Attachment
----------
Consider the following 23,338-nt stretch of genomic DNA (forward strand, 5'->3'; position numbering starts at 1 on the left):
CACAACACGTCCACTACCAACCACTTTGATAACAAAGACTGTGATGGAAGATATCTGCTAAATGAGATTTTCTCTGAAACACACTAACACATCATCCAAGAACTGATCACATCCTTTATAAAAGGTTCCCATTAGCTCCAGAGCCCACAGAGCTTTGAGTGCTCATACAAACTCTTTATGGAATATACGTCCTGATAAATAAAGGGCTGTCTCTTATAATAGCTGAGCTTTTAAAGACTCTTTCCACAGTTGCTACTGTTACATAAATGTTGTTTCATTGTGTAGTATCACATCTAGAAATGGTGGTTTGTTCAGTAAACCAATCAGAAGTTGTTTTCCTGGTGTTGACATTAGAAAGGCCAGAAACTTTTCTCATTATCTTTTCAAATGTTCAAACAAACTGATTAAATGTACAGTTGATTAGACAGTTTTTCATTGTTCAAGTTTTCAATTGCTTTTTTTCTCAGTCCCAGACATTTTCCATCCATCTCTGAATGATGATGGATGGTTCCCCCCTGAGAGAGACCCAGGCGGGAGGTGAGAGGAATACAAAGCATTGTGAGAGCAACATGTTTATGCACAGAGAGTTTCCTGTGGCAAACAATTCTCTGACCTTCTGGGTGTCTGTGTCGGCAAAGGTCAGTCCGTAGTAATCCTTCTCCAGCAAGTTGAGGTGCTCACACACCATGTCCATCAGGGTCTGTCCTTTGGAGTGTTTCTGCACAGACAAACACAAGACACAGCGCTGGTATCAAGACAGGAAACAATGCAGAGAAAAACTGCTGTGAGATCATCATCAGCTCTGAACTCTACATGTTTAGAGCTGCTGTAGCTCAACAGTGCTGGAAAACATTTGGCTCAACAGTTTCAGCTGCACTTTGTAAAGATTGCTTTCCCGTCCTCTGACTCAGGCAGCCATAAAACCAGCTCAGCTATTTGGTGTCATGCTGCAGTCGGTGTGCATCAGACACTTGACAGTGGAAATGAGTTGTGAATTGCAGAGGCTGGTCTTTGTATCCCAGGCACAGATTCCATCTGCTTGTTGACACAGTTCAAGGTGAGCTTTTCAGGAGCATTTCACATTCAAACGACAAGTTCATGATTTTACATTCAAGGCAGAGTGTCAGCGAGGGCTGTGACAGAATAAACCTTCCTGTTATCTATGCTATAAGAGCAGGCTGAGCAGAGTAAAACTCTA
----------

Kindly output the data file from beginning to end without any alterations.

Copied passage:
Consider the following 23,338-nt stretch of genomic DNA (forward strand, 5'->3'; position numbering starts at 1 on the left):
CACAACACGTCCACTACCAACCACTTTGATAACAAAGACTGTGATGGAAGATATCTGCTAAATGAGATTTTCTCTGAAACACACTAACACATCATCCAAGAACTGATCACATCCTTTATAAAAGGTTCCCATTAGCTCCAGAGCCCACAGAGCTTTGAGTGCTCATACAAACTCTTTATGGAATATACGTCCTGATAAATAAAGGGCTGTCTCTTATAATAGCTGAGCTTTTAAAGACTCTTTCCACAGTTGCTACTGTTACATAAATGTTGTTTCATTGTGTAGTATCACATCTAGAAATGGTGGTTTGTTCAGTAAACCAATCAGAAGTTGTTTTCCTGGTGTTGACATTAGAAAGGCCAGAAACTTTTCTCATTATCTTTTCAAATGTTCAAACAAACTGATTAAATGTACAGTTGATTAGACAGTTTTTCATTGTTCAAGTTTTCAATTGCTTTTTTTCTCAGTCCCAGACATTTTCCATCCATCTCTGAATGATGATGGATGGTTCCCCCCTGAGAGAGACCCAGGCGGGAGGTGAGAGGAATACAAAGCATTGTGAGAGCAACATGTTTATGCACAGAGAGTTTCCTGTGGCAAACAATTCTCTGACCTTCTGGGTGTCTGTGTCGGCAAAGGTCAGTCCGTAGTAATCCTTCTCCAGCAAGTTGAGGTGCTCACACACCATGTCCATCAGGGTCTGTCCTTTGGAGTGTTTCTGCACAGACAAACACAAGACACAGCGCTGGTATCAAGACAGGAAACAATGCAGAGAAAAACTGCTGTGAGATCATCATCAGCTCTGAACTCTACATGTTTAGAGCTGCTGTAGCTCAACAGTGCTGGAAAACATTTGGCTCAACAGTTTCAGCTGCACTTTGTAAAGATTGCTTTCCCGTCCTCTGACTCAGGCAGCCATAAAACCAGCTCAGCTATTTGGTGTCATGCTGCAGTCGGTGTGCATCAGACACTTGACAGTGGAAATGAGTTGTGAATTGCAGAGGCTGGTCTTTGTATCCCAGGCACAGATTCCATCTGCTTGTTGACACAGTTCAAGGTGAGCTTTTCAGGAGCATTTCACATTCAAACGACAAGTTCATGATTTTACATTCAAGGCAGAGTGTCAGCGAGGGCTGTGACAGAATAAACCTTCCTGTTATCTATGCTATAAGAGCAGGCTGAGCAGAGTAAAACTCTA